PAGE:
William Horne (Liberal politician)

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Sir William Horne (1774 – 13 July 1860) was a British barrister and Liberal politician.

Background and education

The son of the Reverend Thomas Horne of Chiswick, Horne studied law at Lincoln's Inn, being called to the Bar in 1798.

Legal and political career

In 1812 Horne was elected as a Whig Member of Parliament for Helston in Cornwall. He only served as the town's MP for a single term, and was unseated at the next election in 1818.[1] On losing his seat, he returned to the law, becoming a king's counsel and bencher of Lincoln's Inn. He distinguished himself in the courts of chancery, and was briefly attorney-general to Queen Adelaide.[2][3]

On 26 November 1830 Horne was appointed Solicitor-General for England and Wales, at which time he was knighted.[2][3] The office required him to hold a seat in parliament, and he was duly returned as member for Bletchingley on 18 February 1831.[2] Parliament was dissolved in April of the same year, and in the ensuing general election he became member for Newton, Isle of Wight.[2][3] His tenure in this seat was also brief, as it was abolished in the following year by the Great Reform Act. Horne became one of two MPs for the newly enfranchised parliamentary borough of Marylebone, London. In November of the same year he was promoted to Attorney General for England and Wales. Horne's opposition to capital punishment and ambitions to reform the courts led to conflict with the Lord Chancellor, Lord Brougham. He resigned from the office in February 1834, returning to private practice, and did not stand at the subsequent election in 1835.[2] In 1839 he was appointed a Master in Chancery, an office he held until 1853.[2][3]


Horne married Ann Hesse of Bedfordshire in 1799. They had a large family.[2] Horne died at his London home, 49 Upper Harley Street, on 13 July 1860, aged 87.[2][3]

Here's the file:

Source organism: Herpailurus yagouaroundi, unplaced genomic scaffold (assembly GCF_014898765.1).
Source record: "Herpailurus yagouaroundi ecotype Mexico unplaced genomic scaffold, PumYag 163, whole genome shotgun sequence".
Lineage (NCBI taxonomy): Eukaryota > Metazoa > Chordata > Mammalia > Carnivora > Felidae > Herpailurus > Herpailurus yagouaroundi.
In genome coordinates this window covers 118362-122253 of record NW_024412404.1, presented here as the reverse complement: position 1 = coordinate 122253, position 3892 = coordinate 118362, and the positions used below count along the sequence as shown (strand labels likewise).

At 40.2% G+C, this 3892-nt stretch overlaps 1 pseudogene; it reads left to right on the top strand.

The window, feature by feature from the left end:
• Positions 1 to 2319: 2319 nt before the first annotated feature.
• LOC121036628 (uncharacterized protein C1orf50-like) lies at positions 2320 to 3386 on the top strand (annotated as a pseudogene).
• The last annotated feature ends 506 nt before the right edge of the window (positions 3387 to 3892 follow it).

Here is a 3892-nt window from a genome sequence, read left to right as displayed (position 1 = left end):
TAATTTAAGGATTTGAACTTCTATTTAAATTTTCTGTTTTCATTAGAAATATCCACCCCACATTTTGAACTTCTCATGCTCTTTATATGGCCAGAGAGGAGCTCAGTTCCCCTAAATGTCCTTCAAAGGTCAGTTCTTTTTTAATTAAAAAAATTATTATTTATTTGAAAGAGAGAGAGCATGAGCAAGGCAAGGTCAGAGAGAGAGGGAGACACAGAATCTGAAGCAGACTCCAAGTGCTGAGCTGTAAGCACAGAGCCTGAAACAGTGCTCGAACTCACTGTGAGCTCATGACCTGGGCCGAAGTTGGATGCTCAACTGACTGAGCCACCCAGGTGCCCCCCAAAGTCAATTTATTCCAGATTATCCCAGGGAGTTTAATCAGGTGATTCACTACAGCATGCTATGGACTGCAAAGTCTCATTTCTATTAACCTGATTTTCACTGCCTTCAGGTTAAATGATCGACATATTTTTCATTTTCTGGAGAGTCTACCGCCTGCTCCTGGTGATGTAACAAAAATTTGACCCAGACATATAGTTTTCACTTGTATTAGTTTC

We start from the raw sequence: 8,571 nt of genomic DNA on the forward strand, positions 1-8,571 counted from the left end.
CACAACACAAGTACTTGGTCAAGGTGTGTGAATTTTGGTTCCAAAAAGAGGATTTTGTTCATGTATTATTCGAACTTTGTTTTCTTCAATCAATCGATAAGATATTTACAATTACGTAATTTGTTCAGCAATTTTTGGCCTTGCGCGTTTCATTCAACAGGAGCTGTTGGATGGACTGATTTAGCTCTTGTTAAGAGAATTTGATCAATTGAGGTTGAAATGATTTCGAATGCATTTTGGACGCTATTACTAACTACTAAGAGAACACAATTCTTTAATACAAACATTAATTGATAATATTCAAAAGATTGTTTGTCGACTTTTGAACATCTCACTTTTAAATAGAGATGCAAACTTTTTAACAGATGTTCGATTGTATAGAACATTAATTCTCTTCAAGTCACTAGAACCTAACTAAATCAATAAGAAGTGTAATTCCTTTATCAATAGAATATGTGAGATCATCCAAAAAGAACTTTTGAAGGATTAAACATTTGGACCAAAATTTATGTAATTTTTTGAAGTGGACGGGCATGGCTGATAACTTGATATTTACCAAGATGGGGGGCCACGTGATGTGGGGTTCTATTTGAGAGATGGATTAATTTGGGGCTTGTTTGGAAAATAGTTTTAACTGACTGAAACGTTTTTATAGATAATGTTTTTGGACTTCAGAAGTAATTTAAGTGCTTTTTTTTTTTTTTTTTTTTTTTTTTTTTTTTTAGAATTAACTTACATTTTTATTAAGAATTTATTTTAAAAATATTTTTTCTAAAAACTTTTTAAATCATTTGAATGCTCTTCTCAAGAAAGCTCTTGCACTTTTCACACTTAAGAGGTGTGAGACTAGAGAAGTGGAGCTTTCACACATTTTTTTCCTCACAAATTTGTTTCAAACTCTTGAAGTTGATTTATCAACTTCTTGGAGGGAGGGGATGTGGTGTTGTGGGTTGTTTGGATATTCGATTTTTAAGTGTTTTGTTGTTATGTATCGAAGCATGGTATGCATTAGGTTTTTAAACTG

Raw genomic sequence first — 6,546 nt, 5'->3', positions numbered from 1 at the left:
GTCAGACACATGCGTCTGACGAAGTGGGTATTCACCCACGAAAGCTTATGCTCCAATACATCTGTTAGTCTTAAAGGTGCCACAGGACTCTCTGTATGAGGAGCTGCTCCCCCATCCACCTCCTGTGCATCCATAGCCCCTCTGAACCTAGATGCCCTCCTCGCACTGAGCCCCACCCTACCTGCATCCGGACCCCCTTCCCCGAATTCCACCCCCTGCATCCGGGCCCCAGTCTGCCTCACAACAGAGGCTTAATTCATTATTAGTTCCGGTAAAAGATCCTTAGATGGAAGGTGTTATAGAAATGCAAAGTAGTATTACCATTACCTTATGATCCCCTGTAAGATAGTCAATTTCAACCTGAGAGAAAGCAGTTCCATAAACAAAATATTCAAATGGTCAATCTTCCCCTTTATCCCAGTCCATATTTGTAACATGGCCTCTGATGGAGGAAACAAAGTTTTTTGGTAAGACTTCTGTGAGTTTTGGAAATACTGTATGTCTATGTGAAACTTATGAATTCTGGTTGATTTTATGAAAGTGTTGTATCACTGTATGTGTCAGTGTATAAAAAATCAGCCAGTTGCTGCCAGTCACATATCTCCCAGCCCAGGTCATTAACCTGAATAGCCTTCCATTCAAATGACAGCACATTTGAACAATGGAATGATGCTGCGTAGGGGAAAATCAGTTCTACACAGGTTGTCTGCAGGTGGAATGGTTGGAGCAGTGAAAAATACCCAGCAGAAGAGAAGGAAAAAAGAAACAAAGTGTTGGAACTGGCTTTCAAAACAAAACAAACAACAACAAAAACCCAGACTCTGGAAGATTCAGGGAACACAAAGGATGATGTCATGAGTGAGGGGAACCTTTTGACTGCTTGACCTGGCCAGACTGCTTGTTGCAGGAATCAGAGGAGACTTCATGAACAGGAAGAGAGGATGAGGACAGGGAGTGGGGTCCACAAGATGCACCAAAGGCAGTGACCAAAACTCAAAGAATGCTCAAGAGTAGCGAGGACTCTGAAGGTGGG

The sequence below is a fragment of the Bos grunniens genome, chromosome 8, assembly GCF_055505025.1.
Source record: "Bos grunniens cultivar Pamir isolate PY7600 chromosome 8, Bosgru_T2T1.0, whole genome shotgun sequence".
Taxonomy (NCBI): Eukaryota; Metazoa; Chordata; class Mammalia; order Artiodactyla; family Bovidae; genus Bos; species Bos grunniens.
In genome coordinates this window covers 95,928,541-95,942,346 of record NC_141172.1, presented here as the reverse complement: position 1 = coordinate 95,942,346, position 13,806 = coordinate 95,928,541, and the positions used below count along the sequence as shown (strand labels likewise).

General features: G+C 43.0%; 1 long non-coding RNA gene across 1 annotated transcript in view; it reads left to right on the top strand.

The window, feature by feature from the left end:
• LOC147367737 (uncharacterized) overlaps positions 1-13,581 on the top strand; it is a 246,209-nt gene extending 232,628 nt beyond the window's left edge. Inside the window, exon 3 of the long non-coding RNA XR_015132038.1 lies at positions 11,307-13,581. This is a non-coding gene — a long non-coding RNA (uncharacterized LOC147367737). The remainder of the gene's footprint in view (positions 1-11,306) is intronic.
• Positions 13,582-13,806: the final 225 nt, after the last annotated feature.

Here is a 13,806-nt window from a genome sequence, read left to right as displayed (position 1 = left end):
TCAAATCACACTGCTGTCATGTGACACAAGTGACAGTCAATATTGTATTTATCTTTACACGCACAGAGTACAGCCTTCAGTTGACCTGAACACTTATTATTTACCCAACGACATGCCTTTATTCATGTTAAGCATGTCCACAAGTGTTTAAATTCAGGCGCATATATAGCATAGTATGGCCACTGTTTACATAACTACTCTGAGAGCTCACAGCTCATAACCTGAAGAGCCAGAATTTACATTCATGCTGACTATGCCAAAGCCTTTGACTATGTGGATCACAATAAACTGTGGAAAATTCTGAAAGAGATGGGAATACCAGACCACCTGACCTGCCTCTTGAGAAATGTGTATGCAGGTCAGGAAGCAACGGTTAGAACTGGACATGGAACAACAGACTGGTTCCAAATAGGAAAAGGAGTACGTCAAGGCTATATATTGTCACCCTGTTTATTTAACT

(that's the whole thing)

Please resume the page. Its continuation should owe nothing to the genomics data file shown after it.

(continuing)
1. "The House of Commons constituencies beginning with "H"". Leigh Rayment. Retrieved 25 August 2009.<templatestyles src="Module:Citation/CS1/styles.css"></templatestyles>
  2. 2.0 2.1 2.2 2.3 2.4 2.5 2.6 2.7 H. C. G. Matthew (2004). "Horne, Sir William (1774–1860)". Oxford Dictionary of National Biography. Oxford University Press. Retrieved 25 August 2009.<templatestyles src="Module:Citation/CS1/styles.css"></templatestyles>
  3. 3.0 3.1 3.2 3.3 3.4 "The Late Sir William Horne". The Times. 16 July 1860. p. 9.<templatestyles src="Module:Citation/CS1/styles.css"></templatestyles>

External links

Parliament of the United Kingdom
Preceded by
Sir John St Aubyn
Lord Dufferin and Claneboye
Member of Parliament for Helston
1812 – 1818
With: Hugh Hammersley
Succeeded by
James Townshend
Harrington Hudson
Preceded by
Robert William Mills
Charles Tennyson
Member of Parliament for Bletchingley
With: Charles Tennyson
Succeeded by
Hon. John Ponsonby
Charles Tennyson
Preceded by
Hon. Charles Anderson Pelham
Hudson Gurney
Member of Parliament for Newtown
1831 – 1832
With: Hudson Gurney
Constituency abolished
New constituency Member of Parliament for Marylebone
1832 – 1835
With: Edward Portman 1832 – 1833
Sir Samuel Whalley 1833 – 1835
Succeeded by
Sir Henry Bulwer
Sir Samuel Whalley
Legal offices
Preceded by
Sir Edward Sugden
Solicitor General for England and Wales
1830 – 1832
Succeeded by
Sir John Campbell
Preceded by
Sir Thomas Denman
Attorney General for England and Wales
1832 – 1834
Succeeded by
Sir John Campbell